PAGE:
ES6 functions or older functions?

ES6 functions or older functions?
0

#1

Hello guys,
I just wonder if there any pros when I use es6 functions instead of usual older

function smth{

}

Except of course that sometimes es6 functions are shorter


#2

Use both, its not a replacement. Basically, yes, use the arrow function syntax for callbacks - myArray.map(v => v + 1), it makes writing callbacks much less verbose as you say, and that is a good thing. If you use it for short throwaway functions it makes things a lot easier to read. Generally make the program out of functions, with arrow functions used for callbacks in those functions. But it’s main use is to deal with the problem of this, so that you don’t need to bind the this value: http://2ality.com/2012/04/arrow-functions.html

This might be a little difficult to grok if you’re not aware of the issue, but it comes up all the time with event handlers, or with timeouts, various asynchronous things where you need to pass in the current context. The arrow function was added because of a problem with JavaScript semantics that made it very easy to introduce errors into your programs.

Example

This is a very simple example, and prior to arrow functions you would’ve needed to remember to use bind. This won’t work:

class Counter {
  constructor() {
    this.num = 0;
  }

  timer() {
    setInterval(function() {
      this.num++;
      console.log(this.num);
    }, 1000);
  }
}

This happens, because inside the function used as a callback to setInterval, this does not refer to the object created by the class:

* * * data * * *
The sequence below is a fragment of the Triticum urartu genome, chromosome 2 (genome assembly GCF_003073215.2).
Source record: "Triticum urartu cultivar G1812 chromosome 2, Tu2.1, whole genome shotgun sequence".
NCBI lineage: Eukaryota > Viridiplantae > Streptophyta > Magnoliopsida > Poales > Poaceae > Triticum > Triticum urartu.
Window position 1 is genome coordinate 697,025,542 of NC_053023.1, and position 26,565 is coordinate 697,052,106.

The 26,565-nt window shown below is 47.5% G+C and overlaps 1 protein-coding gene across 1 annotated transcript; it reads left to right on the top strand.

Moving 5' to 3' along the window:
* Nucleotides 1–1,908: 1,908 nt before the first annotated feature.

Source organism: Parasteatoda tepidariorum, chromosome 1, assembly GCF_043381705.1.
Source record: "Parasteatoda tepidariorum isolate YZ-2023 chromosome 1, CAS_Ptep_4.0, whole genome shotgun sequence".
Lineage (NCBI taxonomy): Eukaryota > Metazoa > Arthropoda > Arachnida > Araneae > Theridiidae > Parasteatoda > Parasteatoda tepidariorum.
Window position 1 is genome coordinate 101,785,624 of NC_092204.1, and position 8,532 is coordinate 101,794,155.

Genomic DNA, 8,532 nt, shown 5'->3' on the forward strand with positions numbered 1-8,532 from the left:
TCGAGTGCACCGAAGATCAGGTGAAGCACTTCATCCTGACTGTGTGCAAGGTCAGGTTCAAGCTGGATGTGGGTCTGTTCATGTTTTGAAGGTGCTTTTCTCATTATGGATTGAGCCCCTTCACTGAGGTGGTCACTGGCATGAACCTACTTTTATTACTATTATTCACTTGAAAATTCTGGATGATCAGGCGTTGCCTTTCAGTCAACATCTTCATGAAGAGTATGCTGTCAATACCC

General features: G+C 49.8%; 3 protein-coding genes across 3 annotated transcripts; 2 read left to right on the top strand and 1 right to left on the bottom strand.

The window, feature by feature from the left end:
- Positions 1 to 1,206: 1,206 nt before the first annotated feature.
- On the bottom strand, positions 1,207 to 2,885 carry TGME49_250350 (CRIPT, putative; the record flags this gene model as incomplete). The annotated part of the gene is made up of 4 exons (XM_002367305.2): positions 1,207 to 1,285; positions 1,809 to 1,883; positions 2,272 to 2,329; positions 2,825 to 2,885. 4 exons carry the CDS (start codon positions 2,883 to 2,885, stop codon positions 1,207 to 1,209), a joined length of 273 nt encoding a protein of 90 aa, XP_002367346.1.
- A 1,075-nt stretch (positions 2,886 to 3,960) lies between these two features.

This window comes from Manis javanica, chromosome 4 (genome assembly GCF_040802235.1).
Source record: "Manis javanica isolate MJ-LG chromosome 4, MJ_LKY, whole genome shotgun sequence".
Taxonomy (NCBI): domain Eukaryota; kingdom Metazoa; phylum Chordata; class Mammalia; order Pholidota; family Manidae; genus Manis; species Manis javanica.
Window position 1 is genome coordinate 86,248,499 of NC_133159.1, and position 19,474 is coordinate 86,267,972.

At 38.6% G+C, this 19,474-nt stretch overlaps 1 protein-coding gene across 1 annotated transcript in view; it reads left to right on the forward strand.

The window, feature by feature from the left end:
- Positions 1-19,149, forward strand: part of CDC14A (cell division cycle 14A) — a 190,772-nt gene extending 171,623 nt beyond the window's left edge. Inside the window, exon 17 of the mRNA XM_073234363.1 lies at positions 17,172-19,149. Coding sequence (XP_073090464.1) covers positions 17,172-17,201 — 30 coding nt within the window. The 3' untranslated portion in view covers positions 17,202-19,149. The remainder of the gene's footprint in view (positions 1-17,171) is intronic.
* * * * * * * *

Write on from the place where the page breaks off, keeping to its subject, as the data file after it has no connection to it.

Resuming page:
> const count = new Counter()
> counter.timer()
NaN
NaN
NaN
NaN
NaN
....

This does work:

class Counter {
  constructor() {
    this.num = 0;
  }

  timer() {
    setInterval(() =>  {
      this.num++;
      console.log(this.num);
    }, 1000);
  }
}

As expected:

> const count = new Counter()
> counter.timer()
1
2
3
4
5
6
....

#3

Besides the point. You shouldn’t adopt arrow functions just because they are shorter.

  • this is not bound to the function. Useful if you want the current this in context.

  • concise syntax is good for callbacks and short, inline functions. Ex:

[1,2,3].forEach(x => x++)
fetch(url).then(data => anotherFunction(data))
  • immutable function expressions. Function expressions are hoisted to the top of the scope, and when you use const, they are immutable. ex:
const logData = data => data.someProp

However, there are times when you shouldn't use arrow functions.
  • You are using a library that needs functions to have their own this binding. The one I think about is mongoose. Arrow functions simply don’t work for a lot of methods.

  • You are declaring a function normally, and you don’t want it hoisted. This is normal usage for defining a function, and it is probably what you will do most of the time. Ex:

console.log(doSomething()) // it works!

function doSomething() {
  // do something
}

console.log(doSomething()) // it works down here too!
  • You need your function to have a name. Arrow functions are anonymous or have no name. This is usually ok for callbacks and simple functions, but it is a good practice to have named functions, and it is required for certain patterns like recursion where the function has to reference itself.

For myself, I usually try to use normal functions unless I need a callback or a short one-line function. Fictional example usage for me would be like this:
const r = .03
const t = 2

const log = value => console.log(value)

// entry point
function main() {
  let i = calculateInterest(100)
  log(updateAccountBal(i))
}

function calculateInterest(p) {
  return p*r*t
}

updateAccountBal(i) {
  getCurrentBalance().then(bal => bal += i)
}